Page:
- Development & Aid
- Economy & Trade
- Human Rights
- Global Governance
- Civil Society
Sunday, July 23, 2017
UNITED NATIONS, Mar 6 2015 (IPS) - In Timor-Leste, the gap between rich and poor is most keenly felt by rural women and children. But while women are working hard to help rebuild Timor-Leste, their contributions are not always recognised, in a country where men’s narratives still heavily dominate.
Ahead of International Women’s Day, IPS looks at some of the challenges and achievements Timorese women have experienced since the small island country gained independence in 2002.
From the mountains
Timor-Leste is an island nation, with its heart in its sacred mountains, known as the ‘foho’. The foho were home to Timor-Leste’s resistance fighters who defended their country during 24 years of violent Indonesian occupation.
Bella Galhos was one of those resistance fighters. After her brothers were murdered and her father tortured by the Indonesians, she infiltrated their army, gaining their trust until they sent her as a student ambassador to Canada. Once in Canada she defected, travelling through North America and raising awareness about the atrocities in her home country.
Since returning home in 1999, Galhos has become an advocate for Timor-Leste’s women and children, as well as the environment.
She is speaking Friday in the national capital Dili at a special event ahead of International Women’s Day on Mar. 8.
Galhos spoke with IPS about her new project, a green school in the mountain village of Maubisse. “I have very profound reasons why I came to Maubisse,” Galhos told IPS in a phone interview earlier this week. “First is because of my mother who passed away last year, she was a great teacher.”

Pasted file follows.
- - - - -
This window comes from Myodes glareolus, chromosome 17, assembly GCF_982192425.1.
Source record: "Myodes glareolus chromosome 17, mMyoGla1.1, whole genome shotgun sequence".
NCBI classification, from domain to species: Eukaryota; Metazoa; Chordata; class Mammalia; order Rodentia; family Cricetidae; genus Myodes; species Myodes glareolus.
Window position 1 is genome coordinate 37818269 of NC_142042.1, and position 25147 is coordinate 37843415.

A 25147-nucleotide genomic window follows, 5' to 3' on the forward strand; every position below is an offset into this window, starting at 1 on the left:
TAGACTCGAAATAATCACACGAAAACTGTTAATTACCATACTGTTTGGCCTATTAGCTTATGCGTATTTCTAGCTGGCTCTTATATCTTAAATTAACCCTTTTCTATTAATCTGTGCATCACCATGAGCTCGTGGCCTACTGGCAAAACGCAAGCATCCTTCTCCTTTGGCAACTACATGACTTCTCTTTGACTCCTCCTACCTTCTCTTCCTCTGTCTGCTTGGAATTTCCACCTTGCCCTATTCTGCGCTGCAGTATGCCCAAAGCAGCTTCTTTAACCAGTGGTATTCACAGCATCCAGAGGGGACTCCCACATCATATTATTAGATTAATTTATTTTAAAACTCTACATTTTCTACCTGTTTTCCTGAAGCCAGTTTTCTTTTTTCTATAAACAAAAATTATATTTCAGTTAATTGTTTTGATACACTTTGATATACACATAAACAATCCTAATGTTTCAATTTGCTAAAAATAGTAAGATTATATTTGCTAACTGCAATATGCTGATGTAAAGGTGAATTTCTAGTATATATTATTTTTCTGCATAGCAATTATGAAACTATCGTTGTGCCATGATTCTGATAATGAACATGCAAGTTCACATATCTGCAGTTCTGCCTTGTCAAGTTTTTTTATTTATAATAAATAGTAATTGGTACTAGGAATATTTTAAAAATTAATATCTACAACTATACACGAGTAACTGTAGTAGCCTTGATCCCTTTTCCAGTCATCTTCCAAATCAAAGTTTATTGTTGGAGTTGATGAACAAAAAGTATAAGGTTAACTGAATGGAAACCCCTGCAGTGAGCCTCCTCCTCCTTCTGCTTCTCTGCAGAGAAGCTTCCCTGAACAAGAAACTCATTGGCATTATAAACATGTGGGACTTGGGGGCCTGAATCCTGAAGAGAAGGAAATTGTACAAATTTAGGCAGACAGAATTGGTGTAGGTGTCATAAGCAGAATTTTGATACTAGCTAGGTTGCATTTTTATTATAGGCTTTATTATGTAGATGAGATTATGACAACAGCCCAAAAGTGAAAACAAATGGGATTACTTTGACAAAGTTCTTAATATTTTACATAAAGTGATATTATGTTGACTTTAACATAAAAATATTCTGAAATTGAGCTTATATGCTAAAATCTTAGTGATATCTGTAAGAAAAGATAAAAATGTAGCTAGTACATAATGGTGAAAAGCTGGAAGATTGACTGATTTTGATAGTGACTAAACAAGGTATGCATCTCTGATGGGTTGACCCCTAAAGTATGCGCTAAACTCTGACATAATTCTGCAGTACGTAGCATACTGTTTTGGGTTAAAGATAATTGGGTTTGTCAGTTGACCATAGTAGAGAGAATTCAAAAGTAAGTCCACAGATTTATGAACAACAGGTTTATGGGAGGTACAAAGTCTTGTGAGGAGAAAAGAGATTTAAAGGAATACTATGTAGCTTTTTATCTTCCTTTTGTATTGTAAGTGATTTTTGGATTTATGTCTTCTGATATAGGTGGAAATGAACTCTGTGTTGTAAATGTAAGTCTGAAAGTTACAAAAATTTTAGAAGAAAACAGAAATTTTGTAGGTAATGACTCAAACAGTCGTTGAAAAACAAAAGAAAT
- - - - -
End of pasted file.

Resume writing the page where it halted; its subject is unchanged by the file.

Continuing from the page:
“This place where I actually started this project, was known to be the first female school in the area. I didn’t want to lose that value that my Mum started (here) a long long time ago,” Galhos said. “Growing up in this country I’m also aware very much that the issue of environment is not considered an important issue. And I’m afraid that in the long run we are actually going to have a big problem in this country.”
For this reason, Galhos has started her environmental project in Maubisse, using a social-enterprise model.
“I want to give the kids a place where they can come and learn about growing fruits and vegetables,” she told IPS. She also hopes to teach them “life skills such as peace, love, kindness, not only towards our environment but also towards people.”
Galhos says that women in rural Timor-Leste face many challenges, including a lack of access to the information they need, a lack of health care services and domestic violence.
She said that poverty in the rural areas where most people still live a subsistence lifestyle can be seen at many levels.
“The children’s malnutrition, you can really look at them and see that these people do not have enough food or they do not have food with protein or vitamins. You can really see it in the way they look,” she said.
Galhos says that an office job in the capital Dili is not for everyone, as can already be seen with many rural people coming to the capital struggling to find work.
She hopes that her project will become self-sustaining as a social enterprise, by capitalising on the areas beauty and international eco-tourism potential.
However, she is disappointed that the government has not responded to her requests for financial support, after eight months of submitting her proposals to many different departments.
“It’s not easy at all. There are huge obstacles. As a woman in a country that’s male dominated, basically I do not have a place where I can turn to,” she said.
Timor-Leste’s government has set aside revenue from the country’s share of oil reserves in the Timor Sea, to help fund the country’s development.
However, there are concerns that the funds from the oil are increasingly concentrated in the hands of a few and are not reaching the rural poor, or women.